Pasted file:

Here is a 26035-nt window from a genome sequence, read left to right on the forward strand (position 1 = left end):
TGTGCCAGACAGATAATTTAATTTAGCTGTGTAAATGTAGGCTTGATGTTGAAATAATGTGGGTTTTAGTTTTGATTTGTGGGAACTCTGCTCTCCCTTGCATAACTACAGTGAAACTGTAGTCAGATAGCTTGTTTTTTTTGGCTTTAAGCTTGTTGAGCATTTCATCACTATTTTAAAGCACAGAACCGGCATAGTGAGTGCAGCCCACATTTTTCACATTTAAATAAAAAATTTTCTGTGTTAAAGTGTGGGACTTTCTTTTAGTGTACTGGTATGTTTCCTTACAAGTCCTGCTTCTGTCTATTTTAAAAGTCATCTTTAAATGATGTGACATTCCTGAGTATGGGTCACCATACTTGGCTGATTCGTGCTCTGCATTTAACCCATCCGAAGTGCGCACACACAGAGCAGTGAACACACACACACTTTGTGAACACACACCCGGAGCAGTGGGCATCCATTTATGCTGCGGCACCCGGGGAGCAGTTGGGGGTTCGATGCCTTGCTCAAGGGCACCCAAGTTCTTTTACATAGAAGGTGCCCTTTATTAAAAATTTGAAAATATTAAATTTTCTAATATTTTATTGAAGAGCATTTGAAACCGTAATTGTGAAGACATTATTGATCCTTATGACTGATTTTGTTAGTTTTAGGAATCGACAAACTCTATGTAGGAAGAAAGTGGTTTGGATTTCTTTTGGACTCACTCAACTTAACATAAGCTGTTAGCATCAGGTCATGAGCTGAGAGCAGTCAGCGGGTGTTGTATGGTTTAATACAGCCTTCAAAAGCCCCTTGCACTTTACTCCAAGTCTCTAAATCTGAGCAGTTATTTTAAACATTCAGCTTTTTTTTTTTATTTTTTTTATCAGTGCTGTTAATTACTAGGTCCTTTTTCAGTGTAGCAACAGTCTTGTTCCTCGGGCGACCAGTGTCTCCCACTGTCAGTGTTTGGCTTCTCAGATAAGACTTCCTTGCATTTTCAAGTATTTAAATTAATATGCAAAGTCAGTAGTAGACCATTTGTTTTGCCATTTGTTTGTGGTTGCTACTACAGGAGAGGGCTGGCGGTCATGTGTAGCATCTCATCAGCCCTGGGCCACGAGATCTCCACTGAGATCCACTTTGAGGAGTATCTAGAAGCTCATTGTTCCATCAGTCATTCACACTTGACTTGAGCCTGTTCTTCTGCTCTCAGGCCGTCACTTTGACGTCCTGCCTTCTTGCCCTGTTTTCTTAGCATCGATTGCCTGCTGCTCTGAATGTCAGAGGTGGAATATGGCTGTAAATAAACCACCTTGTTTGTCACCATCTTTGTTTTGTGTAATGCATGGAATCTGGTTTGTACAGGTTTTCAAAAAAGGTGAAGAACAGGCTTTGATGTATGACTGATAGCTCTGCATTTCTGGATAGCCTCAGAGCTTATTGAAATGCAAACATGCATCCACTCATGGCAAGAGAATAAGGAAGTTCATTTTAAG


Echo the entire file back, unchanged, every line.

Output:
Here is a 26035-nt window from a genome sequence, read left to right on the forward strand (position 1 = left end):
TGTGCCAGACAGATAATTTAATTTAGCTGTGTAAATGTAGGCTTGATGTTGAAATAATGTGGGTTTTAGTTTTGATTTGTGGGAACTCTGCTCTCCCTTGCATAACTACAGTGAAACTGTAGTCAGATAGCTTGTTTTTTTTGGCTTTAAGCTTGTTGAGCATTTCATCACTATTTTAAAGCACAGAACCGGCATAGTGAGTGCAGCCCACATTTTTCACATTTAAATAAAAAATTTTCTGTGTTAAAGTGTGGGACTTTCTTTTAGTGTACTGGTATGTTTCCTTACAAGTCCTGCTTCTGTCTATTTTAAAAGTCATCTTTAAATGATGTGACATTCCTGAGTATGGGTCACCATACTTGGCTGATTCGTGCTCTGCATTTAACCCATCCGAAGTGCGCACACACAGAGCAGTGAACACACACACACTTTGTGAACACACACCCGGAGCAGTGGGCATCCATTTATGCTGCGGCACCCGGGGAGCAGTTGGGGGTTCGATGCCTTGCTCAAGGGCACCCAAGTTCTTTTACATAGAAGGTGCCCTTTATTAAAAATTTGAAAATATTAAATTTTCTAATATTTTATTGAAGAGCATTTGAAACCGTAATTGTGAAGACATTATTGATCCTTATGACTGATTTTGTTAGTTTTAGGAATCGACAAACTCTATGTAGGAAGAAAGTGGTTTGGATTTCTTTTGGACTCACTCAACTTAACATAAGCTGTTAGCATCAGGTCATGAGCTGAGAGCAGTCAGCGGGTGTTGTATGGTTTAATACAGCCTTCAAAAGCCCCTTGCACTTTACTCCAAGTCTCTAAATCTGAGCAGTTATTTTAAACATTCAGCTTTTTTTTTTTATTTTTTTTATCAGTGCTGTTAATTACTAGGTCCTTTTTCAGTGTAGCAACAGTCTTGTTCCTCGGGCGACCAGTGTCTCCCACTGTCAGTGTTTGGCTTCTCAGATAAGACTTCCTTGCATTTTCAAGTATTTAAATTAATATGCAAAGTCAGTAGTAGACCATTTGTTTTGCCATTTGTTTGTGGTTGCTACTACAGGAGAGGGCTGGCGGTCATGTGTAGCATCTCATCAGCCCTGGGCCACGAGATCTCCACTGAGATCCACTTTGAGGAGTATCTAGAAGCTCATTGTTCCATCAGTCATTCACACTTGACTTGAGCCTGTTCTTCTGCTCTCAGGCCGTCACTTTGACGTCCTGCCTTCTTGCCCTGTTTTCTTAGCATCGATTGCCTGCTGCTCTGAATGTCAGAGGTGGAATATGGCTGTAAATAAACCACCTTGTTTGTCACCATCTTTGTTTTGTGTAATGCATGGAATCTGGTTTGTACAGGTTTTCAAAAAAGGTGAAGAACAGGCTTTGATGTATGACTGATAGCTCTGCATTTCTGGATAGCCTCAGAGCTTATTGAAATGCAAACATGCATCCACTCATGGCAAGAGAATAAGGAAGTTCATTTTAAG